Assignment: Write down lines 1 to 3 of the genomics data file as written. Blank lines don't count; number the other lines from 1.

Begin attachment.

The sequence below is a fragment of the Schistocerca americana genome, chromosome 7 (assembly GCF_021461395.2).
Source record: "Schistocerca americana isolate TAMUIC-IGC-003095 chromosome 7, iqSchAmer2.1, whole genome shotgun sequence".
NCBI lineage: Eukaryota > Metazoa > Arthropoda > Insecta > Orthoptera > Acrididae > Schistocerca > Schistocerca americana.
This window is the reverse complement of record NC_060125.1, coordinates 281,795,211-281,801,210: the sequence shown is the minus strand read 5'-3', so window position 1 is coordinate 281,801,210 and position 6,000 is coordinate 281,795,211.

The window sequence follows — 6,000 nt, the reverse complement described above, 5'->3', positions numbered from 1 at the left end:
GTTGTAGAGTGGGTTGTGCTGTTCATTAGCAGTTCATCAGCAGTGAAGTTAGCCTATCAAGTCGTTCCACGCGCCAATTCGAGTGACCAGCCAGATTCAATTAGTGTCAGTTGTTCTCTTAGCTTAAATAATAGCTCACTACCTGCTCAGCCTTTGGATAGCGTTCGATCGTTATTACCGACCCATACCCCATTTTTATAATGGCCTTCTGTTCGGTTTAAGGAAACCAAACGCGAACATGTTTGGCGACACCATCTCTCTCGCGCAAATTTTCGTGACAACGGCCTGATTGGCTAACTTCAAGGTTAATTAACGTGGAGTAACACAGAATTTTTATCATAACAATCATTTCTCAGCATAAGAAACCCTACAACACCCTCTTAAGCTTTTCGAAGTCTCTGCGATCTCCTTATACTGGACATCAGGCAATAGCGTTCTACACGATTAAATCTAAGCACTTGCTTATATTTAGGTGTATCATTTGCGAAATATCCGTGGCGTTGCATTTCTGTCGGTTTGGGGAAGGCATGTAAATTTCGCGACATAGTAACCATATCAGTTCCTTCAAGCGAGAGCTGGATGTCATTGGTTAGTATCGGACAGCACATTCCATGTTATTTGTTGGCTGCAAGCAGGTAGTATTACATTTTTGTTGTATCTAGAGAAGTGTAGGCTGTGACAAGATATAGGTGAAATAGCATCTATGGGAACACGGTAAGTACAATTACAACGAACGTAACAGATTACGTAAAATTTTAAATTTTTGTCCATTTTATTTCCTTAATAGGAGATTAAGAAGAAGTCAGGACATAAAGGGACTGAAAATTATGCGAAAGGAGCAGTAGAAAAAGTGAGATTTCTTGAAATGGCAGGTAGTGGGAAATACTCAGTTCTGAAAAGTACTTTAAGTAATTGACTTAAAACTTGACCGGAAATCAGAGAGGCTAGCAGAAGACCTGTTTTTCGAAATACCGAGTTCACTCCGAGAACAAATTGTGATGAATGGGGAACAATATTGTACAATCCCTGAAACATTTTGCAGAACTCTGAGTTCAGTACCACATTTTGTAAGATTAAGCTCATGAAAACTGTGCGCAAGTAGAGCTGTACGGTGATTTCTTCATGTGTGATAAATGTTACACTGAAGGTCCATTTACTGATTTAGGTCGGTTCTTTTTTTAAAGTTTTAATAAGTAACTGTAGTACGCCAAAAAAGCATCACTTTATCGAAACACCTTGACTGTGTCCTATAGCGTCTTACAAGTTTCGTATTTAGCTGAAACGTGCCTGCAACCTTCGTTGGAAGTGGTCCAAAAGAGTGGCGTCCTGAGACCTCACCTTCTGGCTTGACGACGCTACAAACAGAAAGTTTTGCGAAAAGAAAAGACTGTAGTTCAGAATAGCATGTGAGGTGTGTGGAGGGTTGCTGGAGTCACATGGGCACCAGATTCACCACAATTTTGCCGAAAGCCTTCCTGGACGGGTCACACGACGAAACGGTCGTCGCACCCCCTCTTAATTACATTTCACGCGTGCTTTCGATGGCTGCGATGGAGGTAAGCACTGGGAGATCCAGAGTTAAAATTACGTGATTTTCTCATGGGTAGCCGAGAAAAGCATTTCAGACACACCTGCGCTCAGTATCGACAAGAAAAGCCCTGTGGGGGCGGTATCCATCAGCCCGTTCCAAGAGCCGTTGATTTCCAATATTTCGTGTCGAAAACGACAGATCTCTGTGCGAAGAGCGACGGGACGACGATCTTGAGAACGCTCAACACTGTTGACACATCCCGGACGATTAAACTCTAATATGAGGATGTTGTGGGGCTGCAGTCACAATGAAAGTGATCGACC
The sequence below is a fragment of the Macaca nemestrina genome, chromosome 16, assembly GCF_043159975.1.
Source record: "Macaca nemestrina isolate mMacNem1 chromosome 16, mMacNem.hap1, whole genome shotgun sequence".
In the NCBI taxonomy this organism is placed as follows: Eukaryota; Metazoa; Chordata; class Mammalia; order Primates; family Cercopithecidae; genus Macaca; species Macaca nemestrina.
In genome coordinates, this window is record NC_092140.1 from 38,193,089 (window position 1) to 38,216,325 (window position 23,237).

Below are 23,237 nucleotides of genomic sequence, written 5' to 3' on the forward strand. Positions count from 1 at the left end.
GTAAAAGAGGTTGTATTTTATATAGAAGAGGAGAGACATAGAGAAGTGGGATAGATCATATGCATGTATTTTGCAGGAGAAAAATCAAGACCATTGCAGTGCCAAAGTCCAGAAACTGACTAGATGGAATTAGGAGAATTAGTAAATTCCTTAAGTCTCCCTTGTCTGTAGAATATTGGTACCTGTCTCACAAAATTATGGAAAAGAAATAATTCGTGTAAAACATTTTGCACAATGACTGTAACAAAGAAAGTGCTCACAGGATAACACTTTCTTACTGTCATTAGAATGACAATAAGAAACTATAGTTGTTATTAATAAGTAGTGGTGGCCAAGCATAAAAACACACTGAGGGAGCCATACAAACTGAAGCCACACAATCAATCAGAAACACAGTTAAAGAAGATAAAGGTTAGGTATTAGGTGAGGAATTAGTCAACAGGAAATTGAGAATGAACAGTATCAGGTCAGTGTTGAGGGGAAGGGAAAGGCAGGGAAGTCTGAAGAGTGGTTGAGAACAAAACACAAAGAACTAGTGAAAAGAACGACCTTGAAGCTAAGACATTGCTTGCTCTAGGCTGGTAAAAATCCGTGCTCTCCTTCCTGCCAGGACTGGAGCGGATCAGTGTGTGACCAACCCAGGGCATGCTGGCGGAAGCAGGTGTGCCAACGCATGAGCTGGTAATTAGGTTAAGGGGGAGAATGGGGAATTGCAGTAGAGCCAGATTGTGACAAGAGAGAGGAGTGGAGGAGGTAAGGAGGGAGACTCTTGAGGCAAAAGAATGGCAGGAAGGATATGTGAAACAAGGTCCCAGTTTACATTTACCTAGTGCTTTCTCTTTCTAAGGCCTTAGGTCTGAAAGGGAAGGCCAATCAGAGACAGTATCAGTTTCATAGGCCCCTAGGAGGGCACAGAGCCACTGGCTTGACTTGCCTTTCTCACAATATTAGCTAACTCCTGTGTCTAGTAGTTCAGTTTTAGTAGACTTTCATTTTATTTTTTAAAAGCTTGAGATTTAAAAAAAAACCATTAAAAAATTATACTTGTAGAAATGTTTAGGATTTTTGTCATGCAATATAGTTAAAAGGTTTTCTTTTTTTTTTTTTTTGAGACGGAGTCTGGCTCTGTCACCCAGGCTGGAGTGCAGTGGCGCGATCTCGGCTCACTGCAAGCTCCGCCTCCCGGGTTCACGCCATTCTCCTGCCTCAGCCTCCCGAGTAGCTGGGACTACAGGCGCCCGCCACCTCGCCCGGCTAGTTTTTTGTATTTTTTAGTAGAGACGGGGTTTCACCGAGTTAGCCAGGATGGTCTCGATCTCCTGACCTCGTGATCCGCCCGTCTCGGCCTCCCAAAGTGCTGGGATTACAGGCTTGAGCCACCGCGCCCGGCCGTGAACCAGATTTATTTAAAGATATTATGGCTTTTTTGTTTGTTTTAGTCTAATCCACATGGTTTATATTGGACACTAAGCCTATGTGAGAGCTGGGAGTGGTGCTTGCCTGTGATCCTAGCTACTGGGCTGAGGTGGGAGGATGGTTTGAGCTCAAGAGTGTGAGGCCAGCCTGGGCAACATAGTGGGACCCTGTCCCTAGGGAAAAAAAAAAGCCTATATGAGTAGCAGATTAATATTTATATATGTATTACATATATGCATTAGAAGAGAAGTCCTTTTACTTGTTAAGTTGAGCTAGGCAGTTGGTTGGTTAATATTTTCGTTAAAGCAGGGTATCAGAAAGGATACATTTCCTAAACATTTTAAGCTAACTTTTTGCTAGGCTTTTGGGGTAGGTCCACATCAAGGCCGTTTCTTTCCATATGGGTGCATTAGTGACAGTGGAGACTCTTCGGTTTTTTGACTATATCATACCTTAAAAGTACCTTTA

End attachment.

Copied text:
The sequence below is a fragment of the Schistocerca americana genome, chromosome 7 (assembly GCF_021461395.2).
Source record: "Schistocerca americana isolate TAMUIC-IGC-003095 chromosome 7, iqSchAmer2.1, whole genome shotgun sequence".
NCBI lineage: Eukaryota > Metazoa > Arthropoda > Insecta > Orthoptera > Acrididae > Schistocerca > Schistocerca americana.